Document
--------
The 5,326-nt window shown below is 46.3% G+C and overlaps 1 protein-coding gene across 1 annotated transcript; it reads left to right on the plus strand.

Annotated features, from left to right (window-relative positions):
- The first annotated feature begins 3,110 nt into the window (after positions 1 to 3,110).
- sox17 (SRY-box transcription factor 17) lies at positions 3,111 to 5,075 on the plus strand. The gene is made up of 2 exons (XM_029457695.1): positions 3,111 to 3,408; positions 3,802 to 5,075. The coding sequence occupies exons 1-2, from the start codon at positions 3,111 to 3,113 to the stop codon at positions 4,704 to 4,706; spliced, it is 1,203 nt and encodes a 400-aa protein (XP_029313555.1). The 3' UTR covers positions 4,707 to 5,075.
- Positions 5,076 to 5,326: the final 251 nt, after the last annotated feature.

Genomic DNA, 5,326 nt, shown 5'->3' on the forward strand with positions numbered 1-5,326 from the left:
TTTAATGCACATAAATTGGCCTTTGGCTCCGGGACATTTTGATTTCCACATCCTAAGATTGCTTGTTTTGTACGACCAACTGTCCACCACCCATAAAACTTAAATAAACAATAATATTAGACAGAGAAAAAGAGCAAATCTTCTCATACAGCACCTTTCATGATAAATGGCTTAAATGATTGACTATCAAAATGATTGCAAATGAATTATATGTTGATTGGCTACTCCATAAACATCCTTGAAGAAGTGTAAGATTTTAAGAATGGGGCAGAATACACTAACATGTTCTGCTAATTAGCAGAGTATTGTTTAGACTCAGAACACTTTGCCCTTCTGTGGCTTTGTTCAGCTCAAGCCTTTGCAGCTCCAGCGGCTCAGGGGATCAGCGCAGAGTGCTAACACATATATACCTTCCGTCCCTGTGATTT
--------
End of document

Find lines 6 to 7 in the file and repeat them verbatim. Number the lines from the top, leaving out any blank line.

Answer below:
Genomic DNA, 5,326 nt, shown 5'->3' on the forward strand with positions numbered 1-5,326 from the left:
TTTAATGCACATAAATTGGCCTTTGGCTCCGGGACATTTTGATTTCCACATCCTAAGATTGCTTGTTTTGTACGACCAACTGTCCACCACCCATAAAACTTAAATAAACAATAATATTAGACAGAGAAAAAGAGCAAATCTTCTCATACAGCACCTTTCATGATAAATGGCTTAAATGATTGACTATCAAAATGATTGCAAATGAATTATATGTTGATTGGCTACTCCATAAACATCCTTGAAGAAGTGTAAGATTTTAAGAATGGGGCAGAATACACTAACATGTTCTGCTAATTAGCAGAGTATTGTTTAGACTCAGAACACTTTGCCCTTCTGTGGCTTTGTTCAGCTCAAGCCTTTGCAGCTCCAGCGGCTCAGGGGATCAGCGCAGAGTGCTAACACATATATACCTTCCGTCCCTGTGATTT